"I Just Had My First Herpes Outbreak..."

"And My Partner Swears He Didn't Give It To Me"

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If you read the page of herpes stories submitted by users of this site, you will see two common complaints that stem from the same misconception. The first: "My partner lied to me about having herpes, but I've just had my first herpes outbreak and I know he gave it to me." The second: "I was just diagnosed with genital herpes, so my partner must have cheated on me."

In some cases, these statements are probably true.

People do lie about their infection status and cheat on their partners. However, they aren't always true.

  • Herpes is so often asymptomatic that many people may never know that they are infected. They may never find out unless they get screened or one of their partners has a first herpes outbreak and sends them to get tested. In other words, when someone says, "I didn't know I had herpes," they may be telling you the truth.
  • As for the assumption of cheating, there are problems with that too. People who are infected with herpes are not always equally infectious. Asymptomatic shedding does occur, but not at the same levels all the time. That means that transmission of the virus could occur one night or 1 year into a relationship. A sudden transmission doesn't mean a new infection. 

If you've just had your first herpes outbreak, you are understandably upset. You are probably in significant discomfort.

You may feel "ruined" or otherwise shamed by the social stigma surrounding the diagnosis. However, when you talk to your partner about your diagnosis, try to do so calmly and without accusations. It's possible that they did not know they were already infected. It's also possible that you came into the relationship infected and only now had your first herpes outbreak.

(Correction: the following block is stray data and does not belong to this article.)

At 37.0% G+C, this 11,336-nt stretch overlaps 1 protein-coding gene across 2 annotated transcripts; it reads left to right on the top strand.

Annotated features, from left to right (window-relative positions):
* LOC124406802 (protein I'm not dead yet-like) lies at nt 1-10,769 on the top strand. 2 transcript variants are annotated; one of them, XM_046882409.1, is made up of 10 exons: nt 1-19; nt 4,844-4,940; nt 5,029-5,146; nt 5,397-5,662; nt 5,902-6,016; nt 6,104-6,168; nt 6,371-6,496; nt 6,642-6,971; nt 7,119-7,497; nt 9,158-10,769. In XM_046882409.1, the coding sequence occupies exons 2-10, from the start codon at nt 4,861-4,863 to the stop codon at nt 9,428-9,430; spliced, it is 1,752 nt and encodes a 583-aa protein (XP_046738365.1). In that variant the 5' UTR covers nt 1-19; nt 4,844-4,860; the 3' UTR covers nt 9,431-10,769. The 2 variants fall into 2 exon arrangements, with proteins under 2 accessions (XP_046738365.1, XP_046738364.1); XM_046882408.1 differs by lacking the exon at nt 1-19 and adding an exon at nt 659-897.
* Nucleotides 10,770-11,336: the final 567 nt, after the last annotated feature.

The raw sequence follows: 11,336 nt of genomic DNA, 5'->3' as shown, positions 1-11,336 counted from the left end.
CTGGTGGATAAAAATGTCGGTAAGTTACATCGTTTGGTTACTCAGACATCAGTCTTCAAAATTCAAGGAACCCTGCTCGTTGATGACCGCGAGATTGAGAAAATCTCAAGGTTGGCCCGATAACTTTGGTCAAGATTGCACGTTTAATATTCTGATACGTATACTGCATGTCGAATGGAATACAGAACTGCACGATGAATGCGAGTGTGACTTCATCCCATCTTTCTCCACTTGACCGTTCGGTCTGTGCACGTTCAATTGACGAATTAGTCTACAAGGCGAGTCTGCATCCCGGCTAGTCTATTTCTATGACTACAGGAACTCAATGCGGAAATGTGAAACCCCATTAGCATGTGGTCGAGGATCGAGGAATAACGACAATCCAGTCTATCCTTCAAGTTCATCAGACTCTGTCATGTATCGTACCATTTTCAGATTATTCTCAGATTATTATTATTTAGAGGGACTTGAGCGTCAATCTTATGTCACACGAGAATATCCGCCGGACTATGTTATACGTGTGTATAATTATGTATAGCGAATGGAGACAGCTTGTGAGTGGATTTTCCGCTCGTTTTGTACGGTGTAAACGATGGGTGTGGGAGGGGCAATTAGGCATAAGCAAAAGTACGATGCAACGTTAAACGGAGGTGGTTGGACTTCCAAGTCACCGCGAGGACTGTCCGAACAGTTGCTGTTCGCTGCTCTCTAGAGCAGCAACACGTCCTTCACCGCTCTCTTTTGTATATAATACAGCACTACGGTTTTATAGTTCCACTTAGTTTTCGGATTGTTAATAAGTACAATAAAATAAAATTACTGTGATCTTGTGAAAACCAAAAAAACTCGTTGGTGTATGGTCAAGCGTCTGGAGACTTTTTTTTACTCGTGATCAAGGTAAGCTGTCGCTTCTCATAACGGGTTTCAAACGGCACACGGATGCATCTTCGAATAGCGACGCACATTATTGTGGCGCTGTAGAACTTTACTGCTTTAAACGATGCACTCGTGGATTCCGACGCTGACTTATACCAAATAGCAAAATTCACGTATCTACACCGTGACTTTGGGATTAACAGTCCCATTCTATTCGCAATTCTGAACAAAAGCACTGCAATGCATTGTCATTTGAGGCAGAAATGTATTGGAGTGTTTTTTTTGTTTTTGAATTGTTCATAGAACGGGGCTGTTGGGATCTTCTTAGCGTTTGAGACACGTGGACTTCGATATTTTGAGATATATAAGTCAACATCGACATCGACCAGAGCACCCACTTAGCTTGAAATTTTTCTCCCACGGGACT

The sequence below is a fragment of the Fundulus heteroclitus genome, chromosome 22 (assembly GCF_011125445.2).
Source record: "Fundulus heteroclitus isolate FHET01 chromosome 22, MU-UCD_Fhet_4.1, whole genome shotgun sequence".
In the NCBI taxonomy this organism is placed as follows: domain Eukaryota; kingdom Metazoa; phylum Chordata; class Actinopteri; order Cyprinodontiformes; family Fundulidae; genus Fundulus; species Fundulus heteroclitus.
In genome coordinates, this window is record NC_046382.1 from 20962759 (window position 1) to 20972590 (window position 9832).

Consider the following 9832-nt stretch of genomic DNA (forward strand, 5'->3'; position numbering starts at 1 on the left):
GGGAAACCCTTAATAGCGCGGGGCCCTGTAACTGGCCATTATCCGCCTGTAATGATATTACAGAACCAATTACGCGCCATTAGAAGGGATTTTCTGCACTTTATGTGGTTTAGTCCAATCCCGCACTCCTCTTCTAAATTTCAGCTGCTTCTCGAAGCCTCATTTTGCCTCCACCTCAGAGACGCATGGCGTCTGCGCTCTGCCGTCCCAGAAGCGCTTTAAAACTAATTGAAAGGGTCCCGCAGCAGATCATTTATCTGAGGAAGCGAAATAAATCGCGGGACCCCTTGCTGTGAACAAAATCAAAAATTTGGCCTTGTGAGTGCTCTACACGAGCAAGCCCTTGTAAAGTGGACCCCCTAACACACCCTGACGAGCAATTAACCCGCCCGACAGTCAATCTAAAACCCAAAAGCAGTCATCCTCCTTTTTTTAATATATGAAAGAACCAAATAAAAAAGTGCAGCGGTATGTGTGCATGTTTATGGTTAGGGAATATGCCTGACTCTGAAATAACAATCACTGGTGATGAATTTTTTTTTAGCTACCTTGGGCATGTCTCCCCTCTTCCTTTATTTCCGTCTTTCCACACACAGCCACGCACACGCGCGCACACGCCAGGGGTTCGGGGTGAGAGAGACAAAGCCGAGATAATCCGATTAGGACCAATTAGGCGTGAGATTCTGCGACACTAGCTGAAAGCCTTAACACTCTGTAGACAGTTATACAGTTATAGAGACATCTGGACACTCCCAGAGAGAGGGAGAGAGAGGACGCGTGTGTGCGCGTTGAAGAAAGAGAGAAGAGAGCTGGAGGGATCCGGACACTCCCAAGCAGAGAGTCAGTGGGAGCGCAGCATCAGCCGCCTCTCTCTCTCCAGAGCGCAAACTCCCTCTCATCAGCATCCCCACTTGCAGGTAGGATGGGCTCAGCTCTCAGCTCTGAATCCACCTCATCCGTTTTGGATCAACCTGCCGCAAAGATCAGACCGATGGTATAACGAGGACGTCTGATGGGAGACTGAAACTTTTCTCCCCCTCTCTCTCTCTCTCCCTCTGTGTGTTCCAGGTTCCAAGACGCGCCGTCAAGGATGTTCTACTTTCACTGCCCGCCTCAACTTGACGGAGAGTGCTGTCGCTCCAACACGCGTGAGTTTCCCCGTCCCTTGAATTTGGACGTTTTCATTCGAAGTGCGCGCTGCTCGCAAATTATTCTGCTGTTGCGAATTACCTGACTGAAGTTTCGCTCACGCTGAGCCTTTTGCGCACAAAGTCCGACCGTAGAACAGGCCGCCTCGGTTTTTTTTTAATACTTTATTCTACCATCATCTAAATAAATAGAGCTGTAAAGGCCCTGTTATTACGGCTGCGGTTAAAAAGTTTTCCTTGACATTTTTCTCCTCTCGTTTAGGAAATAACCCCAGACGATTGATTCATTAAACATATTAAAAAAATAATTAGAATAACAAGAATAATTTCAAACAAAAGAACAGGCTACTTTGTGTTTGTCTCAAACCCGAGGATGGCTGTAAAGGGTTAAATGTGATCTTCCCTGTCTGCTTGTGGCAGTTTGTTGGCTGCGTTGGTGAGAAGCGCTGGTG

This is one of the reasons I often suggest pre-relationship screening and discussions about safe sex and sexual history. I want to help people avoid just this sort of misunderstanding during a relationship. Screening isn't something you do to weed out potential partners. It's something you do so that you can make informed decisions about your sexual risk. Informed decisions are less likely to be ones that you'll regret.

Finally, if you're having your first herpes outbreak, take a breath. I want to reassure you that being diagnosed with herpes is not the end of the world. Living with herpes can be difficult, both physically and emotionally. However, it is possible to live a full and happy life with the virus. No matter how hard it seems right now, a herpes diagnosis is not the end of your life. It's also not the end of your love life. Please don't let anyone tell you differently.

NOTE: A genital herpes diagnosis is not a reason to stay in a bad or unhealthy relationship. If your partner is pressuring you to stay in a relationship by telling you that no one will want you now that you are infected with herpes, it isn't true. Furthermore, such implied threats may be a sign that your relationship is or is becoming abusive. Please consider contacting a domestic abuse hotline. or discussing your situation with a local counseling professional whom you trust.

Sources:
Koutsky LA, Ashley RL, Holmes KK, Stevens CE, Critchlow CW, Kiviat N, Lipinski CM, Wølner-Hanssen P, Corey L. The frequency of unrecognized type 2 herpes simplex virus infection among women. Implications for the control of genital herpes. Sex Transm Dis. 1990 Apr-Jun;17(2):90-4.

Tronstein E, Johnston C, Huang ML, Selke S, Magaret A, Warren T, Corey L, Wald A. Genital shedding of herpes simplex virus among symptomatic and asymptomatic persons with HSV-2 infection. JAMA. 2011 Apr 13;305(14):1441-9. doi: 10.1001/jama.2011.420.

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